Thursday, August 8, 2013


Don't Be a Sneetch!

This lesson is interactive and will definitely capture your students' attention. The main purpose of this lesson is to teach students about diversity and how appearances don't make the person.
Group Activity: Before I start this activity with the class, I check with the teacher to see which student might be "a good sport" or would not get their feelings hurt for being left out. Once I have selected that student, the activity starts. Every child closes their eyes and puts their head on their desk with their fist sticking out. I walk around the classroom placing different colored stars on the back of each child's hand. (Some received red stars, some blue, some gold, some green and only ONE person received the silver star.)  The picture below shows an example of where I placed the sticker on each child's hand.
***Once I was finished handing out stars, I instructed the kids to lift their heads and then get out of their desks to look around the room and find their matches. Once they found their matches, they were supposed to form a group. The student that received a silver didn't have a match and didn't have a group. He/she was left out. I asked the student how that made him/her feel and some of the responses I received were, "Sad", "Lonely", "Bad", "Upset", etc. I was very proud to hear some of the kids from the other groups say, "You can be part of our group!" (I almost had to run and find my Kleenex... So sweet!) This opened up the floor for all kinds of discussion and it also allowed me the opportunity to introduce the video we were going to watch for this particular lesson... The Sneetches
This video is rather long (especially since I'm only with my kids for 30 minutes), but it's definitely worth it. The students love this story and it teaches a valuable lesson about including others no matter what their difference may be.
 Closure: I usually ask two girls from the class to help me with the last activity since they seem to be a little more open with their feelings and don't mind describing what they like about each other. I often have the more outgoing girl tell me what she likes about the other female student and then I get both of them to describe to me how they are the same.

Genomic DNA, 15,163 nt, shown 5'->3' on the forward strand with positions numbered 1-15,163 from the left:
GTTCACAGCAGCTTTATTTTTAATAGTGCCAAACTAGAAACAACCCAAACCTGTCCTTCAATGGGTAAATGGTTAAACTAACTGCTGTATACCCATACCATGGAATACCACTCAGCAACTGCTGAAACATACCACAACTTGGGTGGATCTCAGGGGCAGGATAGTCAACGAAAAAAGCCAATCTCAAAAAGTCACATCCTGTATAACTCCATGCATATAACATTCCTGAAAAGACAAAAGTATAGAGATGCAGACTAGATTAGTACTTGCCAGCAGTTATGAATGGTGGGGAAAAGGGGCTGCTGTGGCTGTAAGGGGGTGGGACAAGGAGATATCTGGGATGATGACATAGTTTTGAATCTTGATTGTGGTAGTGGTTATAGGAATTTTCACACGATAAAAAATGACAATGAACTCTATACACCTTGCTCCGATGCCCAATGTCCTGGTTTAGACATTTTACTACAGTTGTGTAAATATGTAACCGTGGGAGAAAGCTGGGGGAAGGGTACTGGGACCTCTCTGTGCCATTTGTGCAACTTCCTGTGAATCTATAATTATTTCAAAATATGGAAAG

Once they are done describing similarities, I ask the class as a whole what is the purpose of wearing reading glasses. (The response is usually, "to help you see better".) Then, I take out a pair of glasses that have colored lenses. (The ones above can be purchased at Party City.) I have one of the girls put on the glasses and then I tell her to look at her friend that she just finished describing. I ask her if her friend still has all of those wonderful qualities... of course, the answer is always, "Yes". I remind the student that the glasses she is wearing is suppose to help her see better and her friend should be pink now. Then I pose the question, "Since she is now pink, is she still your friend and does being a different color make her different on the inside?" At that point we close the lesson discussing outward appearances not being important and that it is what's on the inside that counts!


  1. Love this! What grade do you think connects with it the best?

    1. Hey Sara! Thanks so much for the reply and positive feedback! :) I used this lesson with my 1st, 2nd and 3rd graders, and I will say that my 2nd and 3rd graders seemed to connect with this lesson better than my younger students. The older grades seemed to express themselves better during the closing activity and had more feedback about times they felt excluded from a group.

  2. Awesome! I haven't decided if I want to do it at second or third grade, but I will definitely use it this year. I am new to your blog and really like your ideas. Thanks for sharing :)

    1. Thanks so much… I love sharing and receiving ideas! Please let me know how your lesson turns out when you teach it this year! I hope your kids enjoy it as much as mine did. The only negative thing that I would say about this lesson is that in the movie they use the word “stupid” twice… Of course, my 1st graders reacted with a, “Oooooh!” :-/ So, from that point on, I decided to let the kids know ahead of time that I realized the word was on the video and it made me sad that they included it in the movie, but that I needed them to look past it and concentrate on the message.(I just wanted to give you a heads up before you watched it with your students.) Thank you for visiting my blog! :)


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